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Okay, so right now I've got a working weight checker program. The program's current version is currently used in the factory floor.The program has been tested considerably as is now stable at ver 2.3. I've been asked to add a new feature to the program. This isn't the problem as I've added features to the program before, and I've got a clear idea on what to do.

The issue now, is that the program now requires some serious refactoring. The program is a desktop application, divided into several tabs and uses controls like datagridview and serial port. The majority of the program is written inside the frmMain.cs form file. This includes form/control events, variables and methods. The methods are grouped in a #region according to their related functionality(functions used in the same tab etc), although as the program grows, new methods are placed more or less where they are most relevant at. The whole file is a nightmarish 5000+ lines of code.

I'm thinking of refactoring it so that all the methods won't be inside frmMain. I've got some clear ideas on which one should have its own class - serial port for example - but for the most of them, they're quite tied to the forms and control events separating them into another class is going to take a lot of whiles. Also, I have no good idea of which design pattern I am supposed to adapt.

Not all the codes are inside the frmMain. I've got a custom MsgBox class, another class for handling global variables and text processing, and other forms that are separate from the main program. I want to make the program more readable and systematic so that the guy after me - or me after six months - won't take a single look at the program and go WTF.

I've read about partial classes and is kinda tempted to go down that path, although I've also read that it's not a good idea.

Does anyone has any good idea on how to approach this issue?

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closed as too broad by Alexei Levenkov, J. Steen, Daniel Kelley, Wesley Bland, Ross Drew Jul 18 '14 at 14:44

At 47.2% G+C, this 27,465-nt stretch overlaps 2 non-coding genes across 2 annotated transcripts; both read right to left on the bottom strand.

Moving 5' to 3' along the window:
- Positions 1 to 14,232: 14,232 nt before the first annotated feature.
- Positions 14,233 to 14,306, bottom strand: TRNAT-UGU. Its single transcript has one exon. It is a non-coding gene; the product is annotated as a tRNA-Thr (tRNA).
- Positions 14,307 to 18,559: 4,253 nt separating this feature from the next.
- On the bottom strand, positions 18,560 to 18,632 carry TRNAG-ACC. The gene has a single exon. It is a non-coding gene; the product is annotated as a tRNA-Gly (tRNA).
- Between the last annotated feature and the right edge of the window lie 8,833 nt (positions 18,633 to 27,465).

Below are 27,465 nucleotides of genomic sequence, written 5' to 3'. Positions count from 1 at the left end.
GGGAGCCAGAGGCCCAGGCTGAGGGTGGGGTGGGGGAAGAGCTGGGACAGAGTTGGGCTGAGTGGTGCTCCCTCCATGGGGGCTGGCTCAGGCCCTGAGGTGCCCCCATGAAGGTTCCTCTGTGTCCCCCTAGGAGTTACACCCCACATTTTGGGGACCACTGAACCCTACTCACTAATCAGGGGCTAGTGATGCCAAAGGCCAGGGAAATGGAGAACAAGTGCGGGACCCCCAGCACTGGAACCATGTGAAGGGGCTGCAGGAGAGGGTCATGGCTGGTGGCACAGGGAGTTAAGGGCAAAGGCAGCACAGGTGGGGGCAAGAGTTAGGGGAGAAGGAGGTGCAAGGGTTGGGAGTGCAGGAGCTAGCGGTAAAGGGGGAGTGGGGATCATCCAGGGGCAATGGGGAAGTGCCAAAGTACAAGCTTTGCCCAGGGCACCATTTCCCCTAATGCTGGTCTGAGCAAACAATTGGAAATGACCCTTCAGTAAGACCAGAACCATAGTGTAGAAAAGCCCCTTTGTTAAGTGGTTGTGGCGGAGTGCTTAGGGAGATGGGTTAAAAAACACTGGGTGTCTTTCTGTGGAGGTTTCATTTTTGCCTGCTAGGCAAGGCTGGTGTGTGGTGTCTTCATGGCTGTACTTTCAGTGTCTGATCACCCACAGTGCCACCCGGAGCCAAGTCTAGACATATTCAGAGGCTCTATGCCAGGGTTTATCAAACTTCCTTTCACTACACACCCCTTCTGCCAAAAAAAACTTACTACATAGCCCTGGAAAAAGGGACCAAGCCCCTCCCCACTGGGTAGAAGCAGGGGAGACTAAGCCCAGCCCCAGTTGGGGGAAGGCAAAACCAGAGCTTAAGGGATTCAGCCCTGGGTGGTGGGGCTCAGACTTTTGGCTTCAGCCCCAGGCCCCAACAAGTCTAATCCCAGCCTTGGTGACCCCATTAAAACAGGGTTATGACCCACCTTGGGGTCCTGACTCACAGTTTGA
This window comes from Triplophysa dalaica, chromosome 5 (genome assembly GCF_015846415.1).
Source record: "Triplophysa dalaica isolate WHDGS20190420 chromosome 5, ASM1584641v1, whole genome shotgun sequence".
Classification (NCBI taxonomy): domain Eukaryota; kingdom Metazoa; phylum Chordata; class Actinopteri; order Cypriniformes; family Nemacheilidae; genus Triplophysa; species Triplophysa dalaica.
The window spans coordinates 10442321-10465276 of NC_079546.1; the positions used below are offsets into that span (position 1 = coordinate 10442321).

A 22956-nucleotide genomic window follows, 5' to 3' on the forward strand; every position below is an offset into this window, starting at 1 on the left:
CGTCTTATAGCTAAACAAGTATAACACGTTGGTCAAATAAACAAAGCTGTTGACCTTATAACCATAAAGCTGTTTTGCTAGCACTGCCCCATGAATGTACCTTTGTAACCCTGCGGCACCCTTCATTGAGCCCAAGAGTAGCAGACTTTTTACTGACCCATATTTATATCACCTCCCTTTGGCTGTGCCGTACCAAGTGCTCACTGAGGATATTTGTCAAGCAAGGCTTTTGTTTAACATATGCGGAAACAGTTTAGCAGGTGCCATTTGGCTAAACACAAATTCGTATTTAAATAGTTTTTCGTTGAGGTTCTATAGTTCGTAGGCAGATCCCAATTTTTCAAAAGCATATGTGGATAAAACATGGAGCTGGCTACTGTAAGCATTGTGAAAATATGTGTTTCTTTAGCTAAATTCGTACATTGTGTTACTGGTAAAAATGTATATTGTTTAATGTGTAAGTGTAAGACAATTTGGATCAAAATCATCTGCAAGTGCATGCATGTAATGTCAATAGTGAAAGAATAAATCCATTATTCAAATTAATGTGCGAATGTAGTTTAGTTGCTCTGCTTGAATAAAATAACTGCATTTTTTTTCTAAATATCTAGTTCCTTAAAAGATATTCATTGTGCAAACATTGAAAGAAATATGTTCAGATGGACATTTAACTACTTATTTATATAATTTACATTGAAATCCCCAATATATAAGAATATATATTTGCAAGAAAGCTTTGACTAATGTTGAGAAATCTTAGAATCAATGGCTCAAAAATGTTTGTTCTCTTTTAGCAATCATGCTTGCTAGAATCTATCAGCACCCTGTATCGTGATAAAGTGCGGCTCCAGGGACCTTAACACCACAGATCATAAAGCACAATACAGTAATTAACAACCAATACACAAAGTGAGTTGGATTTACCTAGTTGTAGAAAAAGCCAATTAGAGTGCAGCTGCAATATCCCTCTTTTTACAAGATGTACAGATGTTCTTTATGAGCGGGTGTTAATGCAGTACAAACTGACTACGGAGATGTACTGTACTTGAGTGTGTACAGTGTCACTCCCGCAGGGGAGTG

There are either too many possible answers, or good answers would be too long for this format. Please add details to narrow the answer set or to isolate an issue that can be answered in a few paragraphs. If this question can be reworded to fit the rules in the help center, please edit the question.

You can use MVP pattern, take a look at this sample. –  Yuliam Chandra Jul 18 '14 at 6:44
Too broad. Consider to find/buy Working effectively with legacy code book which covers exactly the case of supporting large code base that have no tests/less than readable. –  Alexei Levenkov Jul 18 '14 at 6:55

1 Answer 1

up vote 1 down vote accepted

Consider reading this thread: What are the benefits to using a partial class as opposed to an abstract one?

I can tell a lot of things about refactoring, but in this thread most of them already has been told :)

Generaly it is a good idea to separate logicaly isolated content into the different classes and use partial classes if you have complex functionality in one class that you don't want to heavily rework and that can be logicaly separated to different files for better readability or visual search (this is often the case for WinForms).

In both WinForms and WPF it is a good practice to leave only visualization specific code in code-behind files (the one that straightly operates with visual controls) and implement all other functionality in separate classes. In this context it is a good to know which design patterns exists and how they can be implemented (for ex. factories). Here is the code example for patterns: http://csharpdesignpatterns.codeplex.com/

And the most valuable thing you can do for all of the guys after you is CODE COMMENTS! :) Of cause they should be well placed and do not spoil the readability. it is always good to have public custom methods to be documented using meta: ///.

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I assume "CODE COMMENTS" you mean "delete all random comments you've drop in the code"... –  Alexei Levenkov Jul 18 '14 at 6:56
Well, not all of the code comments can be equaly helpful :) But i always welcome comments for public custom methods. –  Alexander Smirnov Jul 18 '14 at 6:59
void DeleteItemFromList() // deletes items from a list. :) –  Alexei Levenkov Jul 18 '14 at 7:01
That is not very helpful when you have many different lists managed in a class that method belongs to :) But generaly yes, obvious method names is another part of good refactoring practice! –  Alexander Smirnov Jul 18 '14 at 7:05

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